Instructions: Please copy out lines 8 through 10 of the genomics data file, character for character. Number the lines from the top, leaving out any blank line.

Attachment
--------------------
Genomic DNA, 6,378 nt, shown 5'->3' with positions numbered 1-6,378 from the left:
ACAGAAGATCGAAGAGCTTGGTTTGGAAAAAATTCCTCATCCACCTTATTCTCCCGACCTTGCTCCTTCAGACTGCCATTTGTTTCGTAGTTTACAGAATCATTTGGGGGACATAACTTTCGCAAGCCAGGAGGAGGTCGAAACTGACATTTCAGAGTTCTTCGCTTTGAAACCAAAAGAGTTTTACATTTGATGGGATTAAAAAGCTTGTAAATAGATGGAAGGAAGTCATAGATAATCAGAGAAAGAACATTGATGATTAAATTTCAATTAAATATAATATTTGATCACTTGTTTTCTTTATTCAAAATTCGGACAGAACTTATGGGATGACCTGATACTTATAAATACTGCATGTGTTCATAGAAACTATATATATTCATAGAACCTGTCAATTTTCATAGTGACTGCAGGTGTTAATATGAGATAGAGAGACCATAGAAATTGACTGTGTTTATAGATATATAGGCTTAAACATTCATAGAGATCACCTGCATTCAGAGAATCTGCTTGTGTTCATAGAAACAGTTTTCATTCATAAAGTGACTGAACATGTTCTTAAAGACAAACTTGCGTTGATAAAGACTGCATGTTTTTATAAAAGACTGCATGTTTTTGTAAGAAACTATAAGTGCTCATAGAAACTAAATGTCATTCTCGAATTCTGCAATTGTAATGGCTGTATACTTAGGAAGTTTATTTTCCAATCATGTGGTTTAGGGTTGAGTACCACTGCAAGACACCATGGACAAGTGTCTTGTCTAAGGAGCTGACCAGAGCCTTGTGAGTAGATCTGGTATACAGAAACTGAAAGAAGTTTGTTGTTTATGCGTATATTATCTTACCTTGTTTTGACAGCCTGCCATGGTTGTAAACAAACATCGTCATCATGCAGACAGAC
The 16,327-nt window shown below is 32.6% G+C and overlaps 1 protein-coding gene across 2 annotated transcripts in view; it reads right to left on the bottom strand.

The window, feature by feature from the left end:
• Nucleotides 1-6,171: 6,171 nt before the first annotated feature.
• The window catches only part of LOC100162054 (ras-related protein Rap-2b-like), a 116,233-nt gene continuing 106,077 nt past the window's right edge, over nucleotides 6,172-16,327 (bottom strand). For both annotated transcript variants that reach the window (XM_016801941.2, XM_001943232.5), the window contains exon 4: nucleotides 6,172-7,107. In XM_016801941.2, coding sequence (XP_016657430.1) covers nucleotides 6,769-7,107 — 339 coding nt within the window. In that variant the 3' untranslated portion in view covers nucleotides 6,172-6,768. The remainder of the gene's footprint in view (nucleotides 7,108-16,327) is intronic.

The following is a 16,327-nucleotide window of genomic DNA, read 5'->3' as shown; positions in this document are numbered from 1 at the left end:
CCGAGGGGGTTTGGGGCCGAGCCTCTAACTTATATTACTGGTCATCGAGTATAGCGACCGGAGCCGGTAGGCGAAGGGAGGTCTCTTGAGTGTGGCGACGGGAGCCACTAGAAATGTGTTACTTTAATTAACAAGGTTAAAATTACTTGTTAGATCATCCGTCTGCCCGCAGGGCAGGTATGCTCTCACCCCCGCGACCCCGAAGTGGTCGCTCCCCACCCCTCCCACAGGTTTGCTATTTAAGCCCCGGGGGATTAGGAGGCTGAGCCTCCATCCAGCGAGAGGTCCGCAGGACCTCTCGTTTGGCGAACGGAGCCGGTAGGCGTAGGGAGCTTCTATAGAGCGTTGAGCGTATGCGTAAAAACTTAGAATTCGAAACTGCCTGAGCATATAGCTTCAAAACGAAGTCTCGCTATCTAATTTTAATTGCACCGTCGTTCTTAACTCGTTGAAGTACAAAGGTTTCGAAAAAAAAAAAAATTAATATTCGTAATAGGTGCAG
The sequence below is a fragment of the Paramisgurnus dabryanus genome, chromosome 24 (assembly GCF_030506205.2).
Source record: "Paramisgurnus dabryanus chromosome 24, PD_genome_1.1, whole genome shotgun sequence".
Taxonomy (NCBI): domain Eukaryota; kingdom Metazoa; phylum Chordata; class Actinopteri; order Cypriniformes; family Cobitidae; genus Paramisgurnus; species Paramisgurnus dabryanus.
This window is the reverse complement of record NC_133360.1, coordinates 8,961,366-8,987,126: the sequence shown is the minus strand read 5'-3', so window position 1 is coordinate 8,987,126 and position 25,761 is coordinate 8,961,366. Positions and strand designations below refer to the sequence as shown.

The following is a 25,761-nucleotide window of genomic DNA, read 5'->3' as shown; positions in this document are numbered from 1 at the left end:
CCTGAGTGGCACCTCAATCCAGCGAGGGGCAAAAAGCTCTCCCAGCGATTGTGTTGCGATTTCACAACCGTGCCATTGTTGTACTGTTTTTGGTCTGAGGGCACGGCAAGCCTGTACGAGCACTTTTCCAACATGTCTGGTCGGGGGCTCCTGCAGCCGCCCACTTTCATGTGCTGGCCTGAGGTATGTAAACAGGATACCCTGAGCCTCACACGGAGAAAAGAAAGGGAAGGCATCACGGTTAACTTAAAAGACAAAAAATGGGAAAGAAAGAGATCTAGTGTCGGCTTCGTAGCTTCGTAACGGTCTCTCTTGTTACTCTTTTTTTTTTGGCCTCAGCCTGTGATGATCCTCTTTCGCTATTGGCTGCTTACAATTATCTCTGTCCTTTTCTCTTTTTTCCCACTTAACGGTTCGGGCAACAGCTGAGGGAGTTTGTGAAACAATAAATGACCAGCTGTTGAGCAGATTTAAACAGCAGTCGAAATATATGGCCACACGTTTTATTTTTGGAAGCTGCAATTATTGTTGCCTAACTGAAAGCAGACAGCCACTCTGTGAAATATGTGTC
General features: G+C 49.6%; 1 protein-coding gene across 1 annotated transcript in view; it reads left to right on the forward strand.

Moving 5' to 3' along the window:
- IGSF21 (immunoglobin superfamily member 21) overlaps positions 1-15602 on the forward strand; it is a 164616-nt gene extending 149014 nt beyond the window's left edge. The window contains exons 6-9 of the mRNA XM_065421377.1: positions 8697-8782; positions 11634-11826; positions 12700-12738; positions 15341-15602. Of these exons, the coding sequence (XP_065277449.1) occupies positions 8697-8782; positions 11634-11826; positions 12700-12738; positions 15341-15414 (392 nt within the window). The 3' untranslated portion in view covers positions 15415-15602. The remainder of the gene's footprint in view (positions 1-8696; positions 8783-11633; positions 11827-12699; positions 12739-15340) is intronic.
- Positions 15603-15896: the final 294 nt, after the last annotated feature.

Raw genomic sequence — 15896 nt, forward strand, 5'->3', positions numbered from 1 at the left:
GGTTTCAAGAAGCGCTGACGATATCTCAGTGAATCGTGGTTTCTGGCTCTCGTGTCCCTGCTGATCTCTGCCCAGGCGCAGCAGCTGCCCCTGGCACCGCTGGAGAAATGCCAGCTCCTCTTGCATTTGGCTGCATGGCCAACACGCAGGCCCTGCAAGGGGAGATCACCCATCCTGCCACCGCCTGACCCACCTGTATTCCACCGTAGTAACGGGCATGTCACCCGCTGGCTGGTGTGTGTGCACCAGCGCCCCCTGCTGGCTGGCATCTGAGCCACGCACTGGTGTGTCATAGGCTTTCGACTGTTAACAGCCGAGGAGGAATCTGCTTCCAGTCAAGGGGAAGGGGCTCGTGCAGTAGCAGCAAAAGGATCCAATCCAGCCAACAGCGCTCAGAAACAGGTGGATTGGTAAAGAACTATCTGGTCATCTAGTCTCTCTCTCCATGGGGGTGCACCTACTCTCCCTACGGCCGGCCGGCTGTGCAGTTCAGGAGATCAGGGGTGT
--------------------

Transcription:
CCGAGGGGGTTTGGGGCCGAGCCTCTAACTTATATTACTGGTCATCGAGTATAGCGACCGGAGCCGGTAGGCGAAGGGAGGTCTCTTGAGTGTGGCGACGGGAGCCACTAGAAATGTGTTACTTTAATTAACAAGGTTAAAATTACTTGTTAGATCATCCGTCTGCCCGCAGGGCAGGTATGCTCTCACCCCCGCGACCCCGAAGTGGTCGCTCCCCACCCCTCCCACAGGTTTGCTATTTAAGCCCCGGGGGATTAGGAGGCTGAGCCTCCATCCAGCGAGAGGTCCGCAGGACCTCTCGTTTGGCGAACGGAGCCGGTAGGCGTAGGGAGCTTCTATAGAGCGTTGAGCGTATGCGTAAAAACTTAGAATTCGAAACTGCCTGAGCATATAGCTTCAAAACGAAGTCTCGCTATCTAATTTTAATTGCACCGTCGTTCTTAACTCGTTGAAGTACAAAGGTTTCGAAAAAAAAAAAAATTAATATTCGTAATAGGTGCAG
The sequence below is a fragment of the Paramisgurnus dabryanus genome, chromosome 24 (assembly GCF_030506205.2).
Source record: "Paramisgurnus dabryanus chromosome 24, PD_genome_1.1, whole genome shotgun sequence".